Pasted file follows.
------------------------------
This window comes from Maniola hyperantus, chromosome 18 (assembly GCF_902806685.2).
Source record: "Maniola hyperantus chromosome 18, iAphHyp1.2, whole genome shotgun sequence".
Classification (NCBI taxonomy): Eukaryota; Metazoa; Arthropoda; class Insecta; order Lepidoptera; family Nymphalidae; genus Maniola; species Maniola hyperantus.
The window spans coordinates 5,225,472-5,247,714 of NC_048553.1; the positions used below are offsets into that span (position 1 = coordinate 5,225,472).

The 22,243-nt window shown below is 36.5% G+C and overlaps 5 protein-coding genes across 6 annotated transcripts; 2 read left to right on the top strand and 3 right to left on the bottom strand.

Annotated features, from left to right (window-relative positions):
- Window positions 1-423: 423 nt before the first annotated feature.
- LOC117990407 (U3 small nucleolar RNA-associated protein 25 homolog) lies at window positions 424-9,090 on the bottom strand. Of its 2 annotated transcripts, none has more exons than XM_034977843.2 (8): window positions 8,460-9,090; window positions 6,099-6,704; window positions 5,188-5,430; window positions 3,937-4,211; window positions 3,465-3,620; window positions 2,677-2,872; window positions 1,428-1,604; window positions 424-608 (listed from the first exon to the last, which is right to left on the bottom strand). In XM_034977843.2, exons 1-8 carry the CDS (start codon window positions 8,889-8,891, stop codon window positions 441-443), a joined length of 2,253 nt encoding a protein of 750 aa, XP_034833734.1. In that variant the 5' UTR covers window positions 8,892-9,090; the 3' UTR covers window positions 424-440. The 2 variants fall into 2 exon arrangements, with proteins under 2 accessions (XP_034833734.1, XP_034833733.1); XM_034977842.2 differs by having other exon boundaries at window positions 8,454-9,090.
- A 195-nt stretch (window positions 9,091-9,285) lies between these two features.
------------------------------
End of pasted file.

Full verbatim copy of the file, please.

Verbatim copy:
This window comes from Maniola hyperantus, chromosome 18 (assembly GCF_902806685.2).
Source record: "Maniola hyperantus chromosome 18, iAphHyp1.2, whole genome shotgun sequence".
Classification (NCBI taxonomy): Eukaryota; Metazoa; Arthropoda; class Insecta; order Lepidoptera; family Nymphalidae; genus Maniola; species Maniola hyperantus.
The window spans coordinates 5,225,472-5,247,714 of NC_048553.1; the positions used below are offsets into that span (position 1 = coordinate 5,225,472).

The 22,243-nt window shown below is 36.5% G+C and overlaps 5 protein-coding genes across 6 annotated transcripts; 2 read left to right on the top strand and 3 right to left on the bottom strand.

Annotated features, from left to right (window-relative positions):
- Window positions 1-423: 423 nt before the first annotated feature.
- LOC117990407 (U3 small nucleolar RNA-associated protein 25 homolog) lies at window positions 424-9,090 on the bottom strand. Of its 2 annotated transcripts, none has more exons than XM_034977843.2 (8): window positions 8,460-9,090; window positions 6,099-6,704; window positions 5,188-5,430; window positions 3,937-4,211; window positions 3,465-3,620; window positions 2,677-2,872; window positions 1,428-1,604; window positions 424-608 (listed from the first exon to the last, which is right to left on the bottom strand). In XM_034977843.2, exons 1-8 carry the CDS (start codon window positions 8,889-8,891, stop codon window positions 441-443), a joined length of 2,253 nt encoding a protein of 750 aa, XP_034833734.1. In that variant the 5' UTR covers window positions 8,892-9,090; the 3' UTR covers window positions 424-440. The 2 variants fall into 2 exon arrangements, with proteins under 2 accessions (XP_034833734.1, XP_034833733.1); XM_034977842.2 differs by having other exon boundaries at window positions 8,454-9,090.
- A 195-nt stretch (window positions 9,091-9,285) lies between these two features.